The Consolidated Appropriations Act of 2016, signed by the president in December 2015, appropriated $5 million for the Short Sea Transportation Program. The purpose of the appropriation is to make grants for existing projects related to documented vessels and port and landside infrastructure.

MarAd said the Department of Transportation will award Marine Highway grants to implement projects or components of projects already designated under America’s Marine Highway Program.

Eligible applicants must be sponsors of Marine Highway projects formally designated by the Transportation Secretary. The current list of designated projects and their sponsors can be found on the Marine Highway website at: Applications, which must be received by May 27, must be submitted electronically, using

For more information, contact Tori Collins at (202) 366-0795.

‘Open season’ for new Marine Highway projects

Speaking of Marine Highways, the Maritime Administration has announced the “open season” for Marine Highway projects, meaning that the period for submissions for new Marine Highway projects is being extended to Dec. 31, 2018.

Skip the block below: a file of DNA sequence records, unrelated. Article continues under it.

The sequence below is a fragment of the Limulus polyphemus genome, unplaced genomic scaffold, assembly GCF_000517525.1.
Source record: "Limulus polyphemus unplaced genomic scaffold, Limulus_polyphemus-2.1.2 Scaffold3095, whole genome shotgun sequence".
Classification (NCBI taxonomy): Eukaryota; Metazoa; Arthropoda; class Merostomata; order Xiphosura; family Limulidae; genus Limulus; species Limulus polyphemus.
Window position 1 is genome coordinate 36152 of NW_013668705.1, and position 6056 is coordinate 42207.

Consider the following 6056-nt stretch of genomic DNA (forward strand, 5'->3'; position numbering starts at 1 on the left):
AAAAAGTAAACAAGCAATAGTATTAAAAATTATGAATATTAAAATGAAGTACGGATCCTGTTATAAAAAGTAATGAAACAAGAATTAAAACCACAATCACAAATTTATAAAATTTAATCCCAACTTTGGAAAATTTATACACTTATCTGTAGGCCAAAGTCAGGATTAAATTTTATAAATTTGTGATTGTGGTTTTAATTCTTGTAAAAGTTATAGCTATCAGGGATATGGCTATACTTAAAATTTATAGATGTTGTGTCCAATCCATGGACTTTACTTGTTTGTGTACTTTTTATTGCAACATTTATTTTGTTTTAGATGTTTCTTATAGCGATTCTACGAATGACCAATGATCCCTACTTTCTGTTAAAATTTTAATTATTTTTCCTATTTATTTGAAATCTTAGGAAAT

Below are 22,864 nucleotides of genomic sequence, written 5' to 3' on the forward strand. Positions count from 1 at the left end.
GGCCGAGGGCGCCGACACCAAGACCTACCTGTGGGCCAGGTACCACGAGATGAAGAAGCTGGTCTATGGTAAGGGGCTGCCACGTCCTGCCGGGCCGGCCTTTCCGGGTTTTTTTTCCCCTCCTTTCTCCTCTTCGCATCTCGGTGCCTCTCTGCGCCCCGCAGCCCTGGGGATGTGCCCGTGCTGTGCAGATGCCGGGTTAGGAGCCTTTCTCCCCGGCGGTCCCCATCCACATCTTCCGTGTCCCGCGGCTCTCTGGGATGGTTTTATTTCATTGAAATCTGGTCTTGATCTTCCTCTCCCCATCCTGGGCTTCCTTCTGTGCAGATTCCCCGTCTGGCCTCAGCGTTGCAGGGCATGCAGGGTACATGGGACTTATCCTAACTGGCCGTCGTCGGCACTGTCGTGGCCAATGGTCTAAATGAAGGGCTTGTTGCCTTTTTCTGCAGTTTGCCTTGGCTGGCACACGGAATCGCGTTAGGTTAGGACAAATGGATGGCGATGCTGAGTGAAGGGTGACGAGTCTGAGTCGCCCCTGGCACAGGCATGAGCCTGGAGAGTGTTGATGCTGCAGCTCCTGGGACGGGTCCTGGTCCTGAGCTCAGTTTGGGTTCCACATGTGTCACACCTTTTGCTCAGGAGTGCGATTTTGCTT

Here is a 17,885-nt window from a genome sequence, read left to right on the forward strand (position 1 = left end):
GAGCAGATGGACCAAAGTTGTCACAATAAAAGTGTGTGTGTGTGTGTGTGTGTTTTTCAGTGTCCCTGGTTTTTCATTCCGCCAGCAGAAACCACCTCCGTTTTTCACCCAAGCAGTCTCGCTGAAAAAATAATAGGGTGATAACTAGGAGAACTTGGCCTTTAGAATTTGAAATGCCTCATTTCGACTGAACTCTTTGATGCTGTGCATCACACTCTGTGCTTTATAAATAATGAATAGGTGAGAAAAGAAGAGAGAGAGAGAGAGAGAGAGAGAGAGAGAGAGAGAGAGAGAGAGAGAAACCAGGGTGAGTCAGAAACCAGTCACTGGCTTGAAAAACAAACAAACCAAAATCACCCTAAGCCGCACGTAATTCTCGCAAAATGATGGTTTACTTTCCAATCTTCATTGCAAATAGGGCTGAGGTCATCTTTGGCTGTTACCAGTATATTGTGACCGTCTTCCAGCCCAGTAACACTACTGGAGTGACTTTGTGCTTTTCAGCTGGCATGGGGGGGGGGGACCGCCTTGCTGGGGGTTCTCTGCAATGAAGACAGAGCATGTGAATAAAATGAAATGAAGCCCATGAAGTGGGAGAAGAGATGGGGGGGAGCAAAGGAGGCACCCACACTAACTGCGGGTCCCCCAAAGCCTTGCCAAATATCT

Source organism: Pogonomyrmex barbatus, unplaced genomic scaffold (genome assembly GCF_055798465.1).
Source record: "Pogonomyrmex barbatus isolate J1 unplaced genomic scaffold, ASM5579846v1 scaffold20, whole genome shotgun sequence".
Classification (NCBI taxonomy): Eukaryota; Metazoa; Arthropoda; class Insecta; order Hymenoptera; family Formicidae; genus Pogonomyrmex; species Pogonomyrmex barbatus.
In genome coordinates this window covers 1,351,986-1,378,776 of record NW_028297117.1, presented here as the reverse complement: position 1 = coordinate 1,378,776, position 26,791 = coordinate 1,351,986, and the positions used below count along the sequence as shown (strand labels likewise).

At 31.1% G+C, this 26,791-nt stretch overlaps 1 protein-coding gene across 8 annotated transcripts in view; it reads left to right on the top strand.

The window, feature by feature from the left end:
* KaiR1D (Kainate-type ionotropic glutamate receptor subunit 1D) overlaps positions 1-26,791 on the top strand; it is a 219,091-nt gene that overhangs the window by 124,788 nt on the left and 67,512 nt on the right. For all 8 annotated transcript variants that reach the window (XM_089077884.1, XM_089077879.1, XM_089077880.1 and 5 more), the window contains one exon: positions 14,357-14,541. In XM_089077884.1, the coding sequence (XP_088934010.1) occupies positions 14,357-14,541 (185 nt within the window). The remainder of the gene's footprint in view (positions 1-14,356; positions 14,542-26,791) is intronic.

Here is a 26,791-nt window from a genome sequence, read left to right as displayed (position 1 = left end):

The purpose of the announcement is to extend the invitation to interested organizations to submit Marine Highway project applications to the Department of Transportation for review and consideration, MarAd said. During the extended Marine Highway open season, there will be five project review periods.

The new application due dates, along with the project review periods, are:

Dec. 31, 2016, review period Jan. 1, 2017-April 30, 2017; June 30, 2017, review period July 1, 2017-Oct. 31, 2017; Dec. 31, 2017, review period Jan. 1, 2018-April 30, 2018; June 30, 2018, review period July 1, 2017-Oct. 31, 2018; and Dec. 31, 2018, review period Jan. 1, 2019-April 30, 2019.

Full details on the open season were released in the Federal Register of June 2, 2014.